Do ageing landlords pose a problem for the property market?

With housing accounting for an increasing amount of Aussie’s budgets, a lot of talk has revolved around the fact that it’s getting harder for younger generations to afford to buy a home.

Given that they’re finding it difficult to purchase a home to live in, it almost goes without saying that younger cohorts are less likely to own investment properties as well.

According to the Australian Taxation Office’s latest statistics, more than half of all Australian property investors are aged over 50, with those aged over 60 accounting for the largest share of any age group. This trend has been accelerating over the past 20 years.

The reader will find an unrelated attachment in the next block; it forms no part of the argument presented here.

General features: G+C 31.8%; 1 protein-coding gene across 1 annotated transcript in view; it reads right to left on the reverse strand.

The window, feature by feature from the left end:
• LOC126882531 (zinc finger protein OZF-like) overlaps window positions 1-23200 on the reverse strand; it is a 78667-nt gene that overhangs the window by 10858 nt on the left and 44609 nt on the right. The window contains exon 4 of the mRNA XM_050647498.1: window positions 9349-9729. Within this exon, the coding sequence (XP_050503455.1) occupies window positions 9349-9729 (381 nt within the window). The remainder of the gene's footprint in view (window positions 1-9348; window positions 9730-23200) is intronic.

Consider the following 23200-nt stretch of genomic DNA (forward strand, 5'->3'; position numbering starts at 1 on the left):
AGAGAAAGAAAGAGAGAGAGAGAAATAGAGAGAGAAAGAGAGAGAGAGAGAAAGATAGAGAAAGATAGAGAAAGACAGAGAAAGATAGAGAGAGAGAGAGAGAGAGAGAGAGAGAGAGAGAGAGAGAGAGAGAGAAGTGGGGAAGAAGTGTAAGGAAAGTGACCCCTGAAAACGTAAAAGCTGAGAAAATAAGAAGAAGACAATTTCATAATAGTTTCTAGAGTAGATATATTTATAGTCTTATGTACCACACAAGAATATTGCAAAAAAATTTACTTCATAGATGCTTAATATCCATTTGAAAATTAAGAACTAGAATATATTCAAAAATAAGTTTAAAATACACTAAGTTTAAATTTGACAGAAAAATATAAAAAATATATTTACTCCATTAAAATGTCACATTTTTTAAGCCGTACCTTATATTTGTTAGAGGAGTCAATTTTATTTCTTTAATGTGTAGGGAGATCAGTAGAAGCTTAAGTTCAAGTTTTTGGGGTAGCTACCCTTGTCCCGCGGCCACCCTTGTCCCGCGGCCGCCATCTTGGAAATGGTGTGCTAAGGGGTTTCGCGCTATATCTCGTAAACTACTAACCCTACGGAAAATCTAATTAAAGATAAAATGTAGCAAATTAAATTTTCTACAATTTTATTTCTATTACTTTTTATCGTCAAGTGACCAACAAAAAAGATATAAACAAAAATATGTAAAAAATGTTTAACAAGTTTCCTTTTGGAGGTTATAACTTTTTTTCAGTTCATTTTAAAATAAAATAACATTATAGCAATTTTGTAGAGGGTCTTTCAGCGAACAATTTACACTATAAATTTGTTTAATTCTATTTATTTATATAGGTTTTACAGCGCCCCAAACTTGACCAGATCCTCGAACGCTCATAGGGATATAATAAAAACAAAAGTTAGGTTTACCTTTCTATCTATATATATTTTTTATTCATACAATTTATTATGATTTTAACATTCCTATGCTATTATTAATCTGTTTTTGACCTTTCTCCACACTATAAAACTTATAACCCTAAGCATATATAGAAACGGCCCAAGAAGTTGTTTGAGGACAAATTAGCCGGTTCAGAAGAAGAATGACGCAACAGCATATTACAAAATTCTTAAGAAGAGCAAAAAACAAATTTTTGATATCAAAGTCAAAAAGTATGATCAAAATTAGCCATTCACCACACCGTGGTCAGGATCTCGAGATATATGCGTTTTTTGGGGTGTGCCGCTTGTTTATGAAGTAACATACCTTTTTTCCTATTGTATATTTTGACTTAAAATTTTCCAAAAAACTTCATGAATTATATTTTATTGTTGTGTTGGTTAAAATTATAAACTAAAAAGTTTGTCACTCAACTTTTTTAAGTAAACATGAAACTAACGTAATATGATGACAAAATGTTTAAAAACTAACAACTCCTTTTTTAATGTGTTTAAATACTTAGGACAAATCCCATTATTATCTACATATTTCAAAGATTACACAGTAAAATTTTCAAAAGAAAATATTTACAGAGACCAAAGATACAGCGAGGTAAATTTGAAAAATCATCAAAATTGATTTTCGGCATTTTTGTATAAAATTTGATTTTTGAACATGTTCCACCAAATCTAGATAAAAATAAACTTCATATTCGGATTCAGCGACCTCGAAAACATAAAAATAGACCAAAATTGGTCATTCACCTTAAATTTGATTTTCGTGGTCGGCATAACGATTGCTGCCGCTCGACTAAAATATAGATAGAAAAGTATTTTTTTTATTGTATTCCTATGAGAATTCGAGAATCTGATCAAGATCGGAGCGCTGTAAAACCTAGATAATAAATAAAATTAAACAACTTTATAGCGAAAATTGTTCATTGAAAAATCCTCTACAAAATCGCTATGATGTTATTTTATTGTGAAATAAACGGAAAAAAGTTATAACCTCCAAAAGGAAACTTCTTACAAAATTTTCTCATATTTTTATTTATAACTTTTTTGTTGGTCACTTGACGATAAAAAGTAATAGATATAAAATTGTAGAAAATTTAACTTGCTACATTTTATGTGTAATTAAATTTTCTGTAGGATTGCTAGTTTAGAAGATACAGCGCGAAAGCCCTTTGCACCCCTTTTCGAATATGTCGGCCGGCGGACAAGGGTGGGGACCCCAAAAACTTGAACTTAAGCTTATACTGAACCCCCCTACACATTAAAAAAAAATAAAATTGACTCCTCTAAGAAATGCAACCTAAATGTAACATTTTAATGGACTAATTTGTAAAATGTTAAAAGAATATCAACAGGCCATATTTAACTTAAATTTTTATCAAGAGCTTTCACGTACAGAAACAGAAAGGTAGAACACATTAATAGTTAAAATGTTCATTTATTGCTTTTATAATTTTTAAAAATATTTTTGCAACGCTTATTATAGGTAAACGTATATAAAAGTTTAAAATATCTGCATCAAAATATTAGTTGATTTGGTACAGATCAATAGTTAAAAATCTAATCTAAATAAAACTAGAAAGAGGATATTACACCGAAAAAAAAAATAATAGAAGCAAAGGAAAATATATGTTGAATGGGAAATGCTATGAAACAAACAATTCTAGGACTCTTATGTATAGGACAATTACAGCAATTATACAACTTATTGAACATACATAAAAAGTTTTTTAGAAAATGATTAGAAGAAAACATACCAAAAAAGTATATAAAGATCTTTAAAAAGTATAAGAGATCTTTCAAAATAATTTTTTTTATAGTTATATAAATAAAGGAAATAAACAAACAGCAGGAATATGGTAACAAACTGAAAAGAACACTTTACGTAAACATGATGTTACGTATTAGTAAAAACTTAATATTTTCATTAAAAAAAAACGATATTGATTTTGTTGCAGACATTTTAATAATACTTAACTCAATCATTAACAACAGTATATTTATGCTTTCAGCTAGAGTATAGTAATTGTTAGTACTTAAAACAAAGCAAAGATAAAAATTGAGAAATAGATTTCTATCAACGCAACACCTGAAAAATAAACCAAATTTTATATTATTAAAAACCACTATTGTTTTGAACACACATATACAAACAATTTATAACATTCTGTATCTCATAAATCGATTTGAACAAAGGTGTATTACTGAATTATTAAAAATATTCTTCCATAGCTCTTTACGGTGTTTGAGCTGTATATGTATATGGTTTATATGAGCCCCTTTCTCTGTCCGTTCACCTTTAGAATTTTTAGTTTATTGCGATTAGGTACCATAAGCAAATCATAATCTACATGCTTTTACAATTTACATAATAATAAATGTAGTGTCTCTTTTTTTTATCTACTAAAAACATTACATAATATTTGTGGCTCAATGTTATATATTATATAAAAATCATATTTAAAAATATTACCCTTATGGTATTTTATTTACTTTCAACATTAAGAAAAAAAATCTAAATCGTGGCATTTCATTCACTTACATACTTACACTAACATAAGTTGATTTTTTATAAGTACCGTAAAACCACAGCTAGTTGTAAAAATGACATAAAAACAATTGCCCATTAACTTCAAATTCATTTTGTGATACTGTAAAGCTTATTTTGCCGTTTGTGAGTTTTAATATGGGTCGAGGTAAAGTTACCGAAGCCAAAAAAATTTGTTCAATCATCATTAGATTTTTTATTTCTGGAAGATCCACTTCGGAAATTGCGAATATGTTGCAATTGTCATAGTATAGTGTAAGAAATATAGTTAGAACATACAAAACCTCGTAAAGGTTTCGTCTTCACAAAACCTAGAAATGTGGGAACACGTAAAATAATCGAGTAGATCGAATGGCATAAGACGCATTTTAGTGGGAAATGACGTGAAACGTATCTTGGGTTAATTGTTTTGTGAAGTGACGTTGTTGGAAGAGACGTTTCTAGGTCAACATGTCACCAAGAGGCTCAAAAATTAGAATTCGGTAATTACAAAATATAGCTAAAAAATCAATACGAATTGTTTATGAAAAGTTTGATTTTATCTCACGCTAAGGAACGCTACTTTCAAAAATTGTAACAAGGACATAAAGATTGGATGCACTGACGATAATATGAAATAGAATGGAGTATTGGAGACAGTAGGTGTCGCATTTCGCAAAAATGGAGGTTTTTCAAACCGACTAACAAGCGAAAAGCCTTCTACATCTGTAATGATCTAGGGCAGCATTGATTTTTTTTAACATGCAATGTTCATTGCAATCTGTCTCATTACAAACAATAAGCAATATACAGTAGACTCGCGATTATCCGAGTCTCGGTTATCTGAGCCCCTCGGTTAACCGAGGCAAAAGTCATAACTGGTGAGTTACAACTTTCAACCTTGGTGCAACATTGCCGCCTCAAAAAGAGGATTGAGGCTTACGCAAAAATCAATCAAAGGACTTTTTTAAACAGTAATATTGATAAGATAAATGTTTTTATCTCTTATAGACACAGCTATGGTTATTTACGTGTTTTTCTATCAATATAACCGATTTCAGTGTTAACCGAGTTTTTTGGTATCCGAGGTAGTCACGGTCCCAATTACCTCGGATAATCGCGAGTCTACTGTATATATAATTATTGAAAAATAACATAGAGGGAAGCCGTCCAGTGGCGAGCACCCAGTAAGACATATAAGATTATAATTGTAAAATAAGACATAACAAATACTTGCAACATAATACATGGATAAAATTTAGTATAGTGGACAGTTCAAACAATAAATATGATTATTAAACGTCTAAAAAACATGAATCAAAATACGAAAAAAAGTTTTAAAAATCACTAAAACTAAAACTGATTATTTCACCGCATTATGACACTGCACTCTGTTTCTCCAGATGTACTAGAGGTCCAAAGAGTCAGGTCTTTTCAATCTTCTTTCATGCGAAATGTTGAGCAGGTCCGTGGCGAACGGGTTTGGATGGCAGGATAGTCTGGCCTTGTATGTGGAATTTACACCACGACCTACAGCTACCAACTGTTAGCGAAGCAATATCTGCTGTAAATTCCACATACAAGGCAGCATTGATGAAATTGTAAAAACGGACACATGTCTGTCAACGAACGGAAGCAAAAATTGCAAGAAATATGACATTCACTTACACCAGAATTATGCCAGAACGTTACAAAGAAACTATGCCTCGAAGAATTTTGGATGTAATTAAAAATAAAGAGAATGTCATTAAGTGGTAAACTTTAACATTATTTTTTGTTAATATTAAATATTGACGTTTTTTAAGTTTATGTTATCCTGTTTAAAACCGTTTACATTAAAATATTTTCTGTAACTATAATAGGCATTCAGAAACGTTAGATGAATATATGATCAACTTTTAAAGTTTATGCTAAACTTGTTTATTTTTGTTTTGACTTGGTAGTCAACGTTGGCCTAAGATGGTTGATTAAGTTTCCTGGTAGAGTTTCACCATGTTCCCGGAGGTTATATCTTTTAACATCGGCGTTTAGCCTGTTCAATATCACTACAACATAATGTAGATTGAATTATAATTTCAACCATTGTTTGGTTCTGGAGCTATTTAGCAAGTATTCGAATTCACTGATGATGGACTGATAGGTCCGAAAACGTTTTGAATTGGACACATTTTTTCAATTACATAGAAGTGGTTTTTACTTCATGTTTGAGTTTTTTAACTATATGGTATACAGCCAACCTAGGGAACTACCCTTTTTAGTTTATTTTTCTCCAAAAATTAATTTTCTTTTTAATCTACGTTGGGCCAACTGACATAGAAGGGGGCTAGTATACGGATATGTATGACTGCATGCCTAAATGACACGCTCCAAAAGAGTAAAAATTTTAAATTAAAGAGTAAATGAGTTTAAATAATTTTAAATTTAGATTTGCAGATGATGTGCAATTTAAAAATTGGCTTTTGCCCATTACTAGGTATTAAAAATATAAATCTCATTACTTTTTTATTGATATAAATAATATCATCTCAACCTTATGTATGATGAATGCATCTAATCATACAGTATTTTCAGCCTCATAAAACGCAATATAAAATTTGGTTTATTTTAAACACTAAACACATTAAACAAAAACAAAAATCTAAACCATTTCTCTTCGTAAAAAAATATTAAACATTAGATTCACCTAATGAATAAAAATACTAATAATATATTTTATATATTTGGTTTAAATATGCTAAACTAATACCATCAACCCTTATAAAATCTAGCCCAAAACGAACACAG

A landlord’s age might seem like a trivial detail, but as PropTrack economist Anne Flaherty recently explained, from a macro perspective an ageing landlord population has a material effect on the rental market. In a time when vacancy rates are tight and the cost of rent rising almost everywhere, a lot depends on what a landlord is hoping to get out of owning a property.

As Ms Flaherty noted, broadly speaking there are two main strategies when it comes to investing in real estate, and investors tend to prioritise one or the other: generating yield through rental income or achieving capital growth.

“While both strategies can be, and often are, simultaneously achieved, typically an investor is more motivated by one over the other,” Ms Flaherty said.

Age is one of the factors that might influence what an investor aims to achieve with a rental property, given that the length of time that an investor intends to hold a property is important in determining their strategy, while financial factors at different stages in life also have an impact.

“A younger investor, with many years left in the workforce, is more likely to favour a capital

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